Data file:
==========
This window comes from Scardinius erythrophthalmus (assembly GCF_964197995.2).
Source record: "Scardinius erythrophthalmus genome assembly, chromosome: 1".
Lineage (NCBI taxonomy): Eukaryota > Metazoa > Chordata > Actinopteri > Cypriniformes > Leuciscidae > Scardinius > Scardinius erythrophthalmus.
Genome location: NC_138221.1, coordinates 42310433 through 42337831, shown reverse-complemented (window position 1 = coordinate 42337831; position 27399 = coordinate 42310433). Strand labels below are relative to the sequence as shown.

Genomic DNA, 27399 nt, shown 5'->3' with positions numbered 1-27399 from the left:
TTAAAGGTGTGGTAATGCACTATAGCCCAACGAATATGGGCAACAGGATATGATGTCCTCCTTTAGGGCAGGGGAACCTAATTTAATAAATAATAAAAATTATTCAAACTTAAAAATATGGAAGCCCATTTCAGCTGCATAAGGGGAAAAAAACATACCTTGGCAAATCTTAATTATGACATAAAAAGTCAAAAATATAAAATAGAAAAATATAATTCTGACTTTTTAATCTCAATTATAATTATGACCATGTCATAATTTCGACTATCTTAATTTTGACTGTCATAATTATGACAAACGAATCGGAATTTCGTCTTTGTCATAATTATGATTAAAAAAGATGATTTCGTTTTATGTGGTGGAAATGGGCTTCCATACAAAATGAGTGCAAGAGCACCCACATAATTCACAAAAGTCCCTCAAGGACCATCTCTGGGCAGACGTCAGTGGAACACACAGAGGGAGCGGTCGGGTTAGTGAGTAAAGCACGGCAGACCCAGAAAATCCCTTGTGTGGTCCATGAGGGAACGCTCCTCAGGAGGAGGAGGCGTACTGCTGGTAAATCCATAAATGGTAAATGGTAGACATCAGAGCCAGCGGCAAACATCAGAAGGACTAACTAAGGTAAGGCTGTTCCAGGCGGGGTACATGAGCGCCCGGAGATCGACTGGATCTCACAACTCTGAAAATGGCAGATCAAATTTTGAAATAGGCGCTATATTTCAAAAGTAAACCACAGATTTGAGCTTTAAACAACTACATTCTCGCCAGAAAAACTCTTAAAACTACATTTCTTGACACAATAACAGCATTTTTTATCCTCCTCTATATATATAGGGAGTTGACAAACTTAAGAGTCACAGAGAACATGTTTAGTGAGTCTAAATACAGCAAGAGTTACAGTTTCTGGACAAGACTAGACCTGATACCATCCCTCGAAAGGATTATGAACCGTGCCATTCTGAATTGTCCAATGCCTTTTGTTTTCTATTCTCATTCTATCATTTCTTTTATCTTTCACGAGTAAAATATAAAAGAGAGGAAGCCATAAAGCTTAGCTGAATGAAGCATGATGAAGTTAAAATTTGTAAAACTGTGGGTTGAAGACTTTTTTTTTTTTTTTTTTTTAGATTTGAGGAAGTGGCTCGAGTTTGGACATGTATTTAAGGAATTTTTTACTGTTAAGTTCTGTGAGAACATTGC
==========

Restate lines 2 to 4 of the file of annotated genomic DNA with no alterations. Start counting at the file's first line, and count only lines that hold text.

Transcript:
Source record: "Scardinius erythrophthalmus genome assembly, chromosome: 1".
Lineage (NCBI taxonomy): Eukaryota > Metazoa > Chordata > Actinopteri > Cypriniformes > Leuciscidae > Scardinius > Scardinius erythrophthalmus.
Genome location: NC_138221.1, coordinates 42310433 through 42337831, shown reverse-complemented (window position 1 = coordinate 42337831; position 27399 = coordinate 42310433). Strand labels below are relative to the sequence as shown.